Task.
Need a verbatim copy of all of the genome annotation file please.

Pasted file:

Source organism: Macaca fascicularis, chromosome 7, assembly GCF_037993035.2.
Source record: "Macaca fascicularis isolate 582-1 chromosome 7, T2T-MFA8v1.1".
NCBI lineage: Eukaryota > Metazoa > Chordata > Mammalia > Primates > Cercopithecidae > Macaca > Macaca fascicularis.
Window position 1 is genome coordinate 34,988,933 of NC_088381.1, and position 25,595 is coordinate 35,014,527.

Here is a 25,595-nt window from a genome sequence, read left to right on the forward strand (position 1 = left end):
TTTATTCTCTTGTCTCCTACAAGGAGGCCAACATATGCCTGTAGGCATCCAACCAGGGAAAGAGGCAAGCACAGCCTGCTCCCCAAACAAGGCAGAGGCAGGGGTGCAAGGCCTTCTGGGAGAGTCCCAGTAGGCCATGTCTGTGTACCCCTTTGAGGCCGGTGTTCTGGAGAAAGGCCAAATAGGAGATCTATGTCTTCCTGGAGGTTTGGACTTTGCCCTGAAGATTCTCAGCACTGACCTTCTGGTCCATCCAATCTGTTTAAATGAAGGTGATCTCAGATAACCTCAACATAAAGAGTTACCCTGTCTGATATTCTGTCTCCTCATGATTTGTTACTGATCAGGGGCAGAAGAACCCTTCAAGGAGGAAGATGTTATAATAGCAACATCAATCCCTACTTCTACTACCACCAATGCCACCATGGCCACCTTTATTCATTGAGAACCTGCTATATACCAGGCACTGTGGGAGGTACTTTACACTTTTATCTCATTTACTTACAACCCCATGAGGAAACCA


Source organism: Macaca fascicularis, chromosome 7, assembly GCF_037993035.2.
Source record: "Macaca fascicularis isolate 582-1 chromosome 7, T2T-MFA8v1.1".
NCBI lineage: Eukaryota > Metazoa > Chordata > Mammalia > Primates > Cercopithecidae > Macaca > Macaca fascicularis.
Window position 1 is genome coordinate 34,988,933 of NC_088381.1, and position 25,595 is coordinate 35,014,527.

Here is a 25,595-nt window from a genome sequence, read left to right on the forward strand (position 1 = left end):
TTTATTCTCTTGTCTCCTACAAGGAGGCCAACATATGCCTGTAGGCATCCAACCAGGGAAAGAGGCAAGCACAGCCTGCTCCCCAAACAAGGCAGAGGCAGGGGTGCAAGGCCTTCTGGGAGAGTCCCAGTAGGCCATGTCTGTGTACCCCTTTGAGGCCGGTGTTCTGGAGAAAGGCCAAATAGGAGATCTATGTCTTCCTGGAGGTTTGGACTTTGCCCTGAAGATTCTCAGCACTGACCTTCTGGTCCATCCAATCTGTTTAAATGAAGGTGATCTCAGATAACCTCAACATAAAGAGTTACCCTGTCTGATATTCTGTCTCCTCATGATTTGTTACTGATCAGGGGCAGAAGAACCCTTCAAGGAGGAAGATGTTATAATAGCAACATCAATCCCTACTTCTACTACCACCAATGCCACCATGGCCACCTTTATTCATTGAGAACCTGCTATATACCAGGCACTGTGGGAGGTACTTTACACTTTTATCTCATTTACTTACAACCCCATGAGGAAACCA